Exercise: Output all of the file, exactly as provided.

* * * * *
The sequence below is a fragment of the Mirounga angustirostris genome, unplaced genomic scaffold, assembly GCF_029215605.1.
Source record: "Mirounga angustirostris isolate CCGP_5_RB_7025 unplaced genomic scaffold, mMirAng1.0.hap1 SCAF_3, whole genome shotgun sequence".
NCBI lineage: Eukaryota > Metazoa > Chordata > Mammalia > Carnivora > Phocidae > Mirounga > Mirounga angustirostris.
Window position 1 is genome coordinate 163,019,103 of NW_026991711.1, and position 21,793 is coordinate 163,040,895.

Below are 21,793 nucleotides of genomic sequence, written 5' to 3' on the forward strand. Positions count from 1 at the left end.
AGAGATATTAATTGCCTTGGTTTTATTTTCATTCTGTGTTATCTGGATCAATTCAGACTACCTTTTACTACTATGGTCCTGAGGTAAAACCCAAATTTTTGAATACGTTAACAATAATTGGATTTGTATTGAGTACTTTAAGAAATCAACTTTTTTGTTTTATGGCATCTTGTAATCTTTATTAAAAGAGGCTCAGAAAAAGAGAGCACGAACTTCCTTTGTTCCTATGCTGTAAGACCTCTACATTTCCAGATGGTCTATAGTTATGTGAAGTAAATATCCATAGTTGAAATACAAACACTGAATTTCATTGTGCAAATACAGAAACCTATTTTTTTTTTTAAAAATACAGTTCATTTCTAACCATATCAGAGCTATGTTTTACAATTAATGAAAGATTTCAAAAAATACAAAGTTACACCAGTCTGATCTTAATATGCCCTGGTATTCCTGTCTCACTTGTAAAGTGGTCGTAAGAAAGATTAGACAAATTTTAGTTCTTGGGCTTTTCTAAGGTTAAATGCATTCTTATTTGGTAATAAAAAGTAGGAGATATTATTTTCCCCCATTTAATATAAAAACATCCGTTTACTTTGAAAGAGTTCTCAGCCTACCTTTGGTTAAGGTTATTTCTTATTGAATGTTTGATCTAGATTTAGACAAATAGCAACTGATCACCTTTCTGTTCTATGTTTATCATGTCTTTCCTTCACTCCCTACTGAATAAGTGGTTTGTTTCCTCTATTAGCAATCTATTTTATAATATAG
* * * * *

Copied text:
The sequence below is a fragment of the Mirounga angustirostris genome, unplaced genomic scaffold, assembly GCF_029215605.1.
Source record: "Mirounga angustirostris isolate CCGP_5_RB_7025 unplaced genomic scaffold, mMirAng1.0.hap1 SCAF_3, whole genome shotgun sequence".
NCBI lineage: Eukaryota > Metazoa > Chordata > Mammalia > Carnivora > Phocidae > Mirounga > Mirounga angustirostris.
Window position 1 is genome coordinate 163,019,103 of NW_026991711.1, and position 21,793 is coordinate 163,040,895.

Below are 21,793 nucleotides of genomic sequence, written 5' to 3' on the forward strand. Positions count from 1 at the left end.
AGAGATATTAATTGCCTTGGTTTTATTTTCATTCTGTGTTATCTGGATCAATTCAGACTACCTTTTACTACTATGGTCCTGAGGTAAAACCCAAATTTTTGAATACGTTAACAATAATTGGATTTGTATTGAGTACTTTAAGAAATCAACTTTTTTGTTTTATGGCATCTTGTAATCTTTATTAAAAGAGGCTCAGAAAAAGAGAGCACGAACTTCCTTTGTTCCTATGCTGTAAGACCTCTACATTTCCAGATGGTCTATAGTTATGTGAAGTAAATATCCATAGTTGAAATACAAACACTGAATTTCATTGTGCAAATACAGAAACCTATTTTTTTTTTTAAAAATACAGTTCATTTCTAACCATATCAGAGCTATGTTTTACAATTAATGAAAGATTTCAAAAAATACAAAGTTACACCAGTCTGATCTTAATATGCCCTGGTATTCCTGTCTCACTTGTAAAGTGGTCGTAAGAAAGATTAGACAAATTTTAGTTCTTGGGCTTTTCTAAGGTTAAATGCATTCTTATTTGGTAATAAAAAGTAGGAGATATTATTTTCCCCCATTTAATATAAAAACATCCGTTTACTTTGAAAGAGTTCTCAGCCTACCTTTGGTTAAGGTTATTTCTTATTGAATGTTTGATCTAGATTTAGACAAATAGCAACTGATCACCTTTCTGTTCTATGTTTATCATGTCTTTCCTTCACTCCCTACTGAATAAGTGGTTTGTTTCCTCTATTAGCAATCTATTTTATAATATAG